If you have not yet tested, but are getting ready to, the UBC Genetic Connections Study would like you to participate in their study. They will follow your experience before and after your results come back. Website: https://delongis.psych.ubc.ca/ubc-genetic-connections-study/
Umbilical cord blood donation allows a type of stem cell transplant. This is my third post specifically about stem cell transplants and ancestry testing and it’s the first that focuses specifically on umbilical cord blood. You can read the first two about a case of bone marrow transplantation affecting an ancestry test result and how to try to go about DNA testing if you have already received a stem cell donation:
There are many varieties of DNA testing, some that are extensive scans of your DNA and some that provide focused or partial information. You can test for information about ethnicity, you can search for genetic relatives by matching their DNA, or you can search for information with medical significance. Some of the options you can only have through a medical provider, and others you can order for yourself directly over the Internet.
It’s hard to know who to trust, especially if you find them on the Internet and order the test for yourself. As a person who has taken many of these tests and a licensed and certified genetic counselor who works with people who test, I’ll explore the benefits and limitations of these testing options next.
I’m often asked for my thoughts on whether at-home DNA tests should be used for medical purposes, since they are the only option some people can afford.
This a complex question, but it is one I have thought about and continue to think about.
It’s hard to answer succinctly because of all the moving parts -- access to an ordering provider for clinical DNA tests, additional costs for getting customized support or counseling support, the next steps to take in the medical system if a test is positive, etc. -- I address some of these in my recently published book since I am very close to all of these moving pieces and will write just a bit about it here.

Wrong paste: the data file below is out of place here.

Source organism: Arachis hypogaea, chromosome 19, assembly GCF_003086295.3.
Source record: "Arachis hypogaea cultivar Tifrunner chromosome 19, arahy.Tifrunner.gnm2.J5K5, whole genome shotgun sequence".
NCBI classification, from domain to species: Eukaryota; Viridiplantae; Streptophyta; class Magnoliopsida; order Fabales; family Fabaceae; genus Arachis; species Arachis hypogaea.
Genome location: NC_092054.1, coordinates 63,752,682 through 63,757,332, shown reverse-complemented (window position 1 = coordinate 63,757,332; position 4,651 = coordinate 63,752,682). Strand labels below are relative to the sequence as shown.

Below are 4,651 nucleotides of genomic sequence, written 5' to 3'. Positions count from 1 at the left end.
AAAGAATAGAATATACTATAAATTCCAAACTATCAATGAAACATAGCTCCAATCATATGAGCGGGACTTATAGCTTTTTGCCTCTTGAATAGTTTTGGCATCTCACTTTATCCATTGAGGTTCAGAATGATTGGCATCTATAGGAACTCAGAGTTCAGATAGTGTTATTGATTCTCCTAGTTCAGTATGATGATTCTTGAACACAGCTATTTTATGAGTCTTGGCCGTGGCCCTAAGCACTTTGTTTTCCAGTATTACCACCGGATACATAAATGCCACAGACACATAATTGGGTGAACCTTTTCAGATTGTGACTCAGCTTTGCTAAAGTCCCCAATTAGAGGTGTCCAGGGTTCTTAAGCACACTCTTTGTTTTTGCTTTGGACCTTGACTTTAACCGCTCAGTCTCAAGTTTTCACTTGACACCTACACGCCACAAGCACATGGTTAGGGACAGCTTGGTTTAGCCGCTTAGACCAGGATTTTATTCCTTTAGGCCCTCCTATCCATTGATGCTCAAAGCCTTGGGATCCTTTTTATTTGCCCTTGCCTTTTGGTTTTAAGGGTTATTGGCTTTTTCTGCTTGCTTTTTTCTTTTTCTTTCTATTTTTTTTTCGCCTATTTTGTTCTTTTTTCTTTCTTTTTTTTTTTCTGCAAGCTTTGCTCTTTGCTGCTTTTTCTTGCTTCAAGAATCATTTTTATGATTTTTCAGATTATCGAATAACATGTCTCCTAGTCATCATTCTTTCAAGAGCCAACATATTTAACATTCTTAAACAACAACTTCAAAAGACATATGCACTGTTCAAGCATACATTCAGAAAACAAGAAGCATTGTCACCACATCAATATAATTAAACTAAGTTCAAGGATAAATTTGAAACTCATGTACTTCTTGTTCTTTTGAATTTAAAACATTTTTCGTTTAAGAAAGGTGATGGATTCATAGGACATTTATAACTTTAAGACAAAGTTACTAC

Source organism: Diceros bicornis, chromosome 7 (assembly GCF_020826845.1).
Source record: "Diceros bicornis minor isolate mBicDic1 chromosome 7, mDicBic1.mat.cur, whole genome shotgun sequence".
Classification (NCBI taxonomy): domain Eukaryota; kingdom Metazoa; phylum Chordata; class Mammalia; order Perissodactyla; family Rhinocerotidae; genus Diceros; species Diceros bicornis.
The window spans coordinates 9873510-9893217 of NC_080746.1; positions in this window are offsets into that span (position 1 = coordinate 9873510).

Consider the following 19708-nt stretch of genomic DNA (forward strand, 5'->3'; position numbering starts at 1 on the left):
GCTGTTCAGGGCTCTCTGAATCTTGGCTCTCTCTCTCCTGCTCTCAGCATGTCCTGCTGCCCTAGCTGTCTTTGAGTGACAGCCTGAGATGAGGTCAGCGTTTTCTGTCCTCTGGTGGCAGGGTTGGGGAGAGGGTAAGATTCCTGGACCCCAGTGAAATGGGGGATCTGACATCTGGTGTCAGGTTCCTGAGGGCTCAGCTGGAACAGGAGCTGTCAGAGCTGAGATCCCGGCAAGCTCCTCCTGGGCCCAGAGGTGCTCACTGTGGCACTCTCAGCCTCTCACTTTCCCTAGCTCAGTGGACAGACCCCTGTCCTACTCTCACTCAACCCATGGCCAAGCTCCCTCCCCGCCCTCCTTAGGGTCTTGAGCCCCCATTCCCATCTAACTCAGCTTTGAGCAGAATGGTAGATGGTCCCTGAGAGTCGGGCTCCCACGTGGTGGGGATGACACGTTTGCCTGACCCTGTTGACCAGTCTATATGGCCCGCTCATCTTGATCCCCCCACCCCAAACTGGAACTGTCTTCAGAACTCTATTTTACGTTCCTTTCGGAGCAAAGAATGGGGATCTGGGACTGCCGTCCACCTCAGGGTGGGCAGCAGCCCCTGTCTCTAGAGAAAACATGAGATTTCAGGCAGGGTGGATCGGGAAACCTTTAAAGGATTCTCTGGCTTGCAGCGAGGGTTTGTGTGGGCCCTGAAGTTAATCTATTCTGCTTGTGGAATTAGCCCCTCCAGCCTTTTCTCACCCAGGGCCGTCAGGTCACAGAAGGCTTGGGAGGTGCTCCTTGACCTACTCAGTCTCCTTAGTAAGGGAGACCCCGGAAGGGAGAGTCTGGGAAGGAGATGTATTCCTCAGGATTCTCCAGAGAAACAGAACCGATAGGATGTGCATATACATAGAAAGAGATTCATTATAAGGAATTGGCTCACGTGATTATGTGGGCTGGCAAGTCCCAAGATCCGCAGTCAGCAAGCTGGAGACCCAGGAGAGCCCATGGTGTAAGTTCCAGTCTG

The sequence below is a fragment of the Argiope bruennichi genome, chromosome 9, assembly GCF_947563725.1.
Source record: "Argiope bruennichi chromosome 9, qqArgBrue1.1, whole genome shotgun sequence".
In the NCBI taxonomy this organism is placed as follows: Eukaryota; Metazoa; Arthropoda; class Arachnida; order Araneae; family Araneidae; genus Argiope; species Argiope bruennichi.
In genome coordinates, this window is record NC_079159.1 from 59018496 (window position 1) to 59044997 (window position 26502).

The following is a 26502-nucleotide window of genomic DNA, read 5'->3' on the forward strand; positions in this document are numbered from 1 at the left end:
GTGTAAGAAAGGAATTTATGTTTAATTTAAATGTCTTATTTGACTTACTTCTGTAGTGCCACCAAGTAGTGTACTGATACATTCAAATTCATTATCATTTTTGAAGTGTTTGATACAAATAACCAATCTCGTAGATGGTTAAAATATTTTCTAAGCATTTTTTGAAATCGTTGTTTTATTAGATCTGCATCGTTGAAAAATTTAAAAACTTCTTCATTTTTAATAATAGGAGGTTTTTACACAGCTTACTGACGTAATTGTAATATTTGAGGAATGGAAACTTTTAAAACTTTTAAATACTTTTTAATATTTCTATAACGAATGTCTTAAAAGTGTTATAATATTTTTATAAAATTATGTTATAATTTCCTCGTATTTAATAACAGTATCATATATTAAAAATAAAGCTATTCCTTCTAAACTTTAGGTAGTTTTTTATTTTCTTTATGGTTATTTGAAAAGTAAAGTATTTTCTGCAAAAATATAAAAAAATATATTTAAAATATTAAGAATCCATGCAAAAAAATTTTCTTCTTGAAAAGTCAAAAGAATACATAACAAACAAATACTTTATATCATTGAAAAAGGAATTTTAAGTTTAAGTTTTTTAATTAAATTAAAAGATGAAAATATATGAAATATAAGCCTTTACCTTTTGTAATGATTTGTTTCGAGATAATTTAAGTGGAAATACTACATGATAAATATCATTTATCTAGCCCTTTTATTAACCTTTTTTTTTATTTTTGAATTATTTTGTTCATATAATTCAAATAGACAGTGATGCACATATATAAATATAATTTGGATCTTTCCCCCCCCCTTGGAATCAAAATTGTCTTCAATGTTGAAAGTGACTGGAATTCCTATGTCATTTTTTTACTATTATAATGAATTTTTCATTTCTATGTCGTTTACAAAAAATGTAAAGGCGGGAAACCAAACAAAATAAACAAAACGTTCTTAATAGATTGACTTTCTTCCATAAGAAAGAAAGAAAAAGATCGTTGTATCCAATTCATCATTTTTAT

Today we’re lucky enough to share a post entitled “Objects may appear closer than they are…” written in 2013 by a woman named Maggy. We’ve heard from others who discover they are NPEs (not the parent expected) in our #DNASurprise series of guest blog posts, but what happens when this discovery comes later in life? After you’ve spent five decades thinking you know the ins and outs of your family tree?
When Maggy was 54 years old, she discovered that her mother wasn’t who she thought she was. Throughout the ups and downs of her discovery, Maggy has shared insightful blog posts – cathartic not only for her but also providing valuable insight to others going through similar experiences. Throughout her post, we see the theme of identity, and how DNA surprises can impact a person’s sense of self and belonging.
There is a lot of misinformation spreading online about a gene all of us have called MTHFR. (We each have two copies it, actually: one from mom and one from dad.)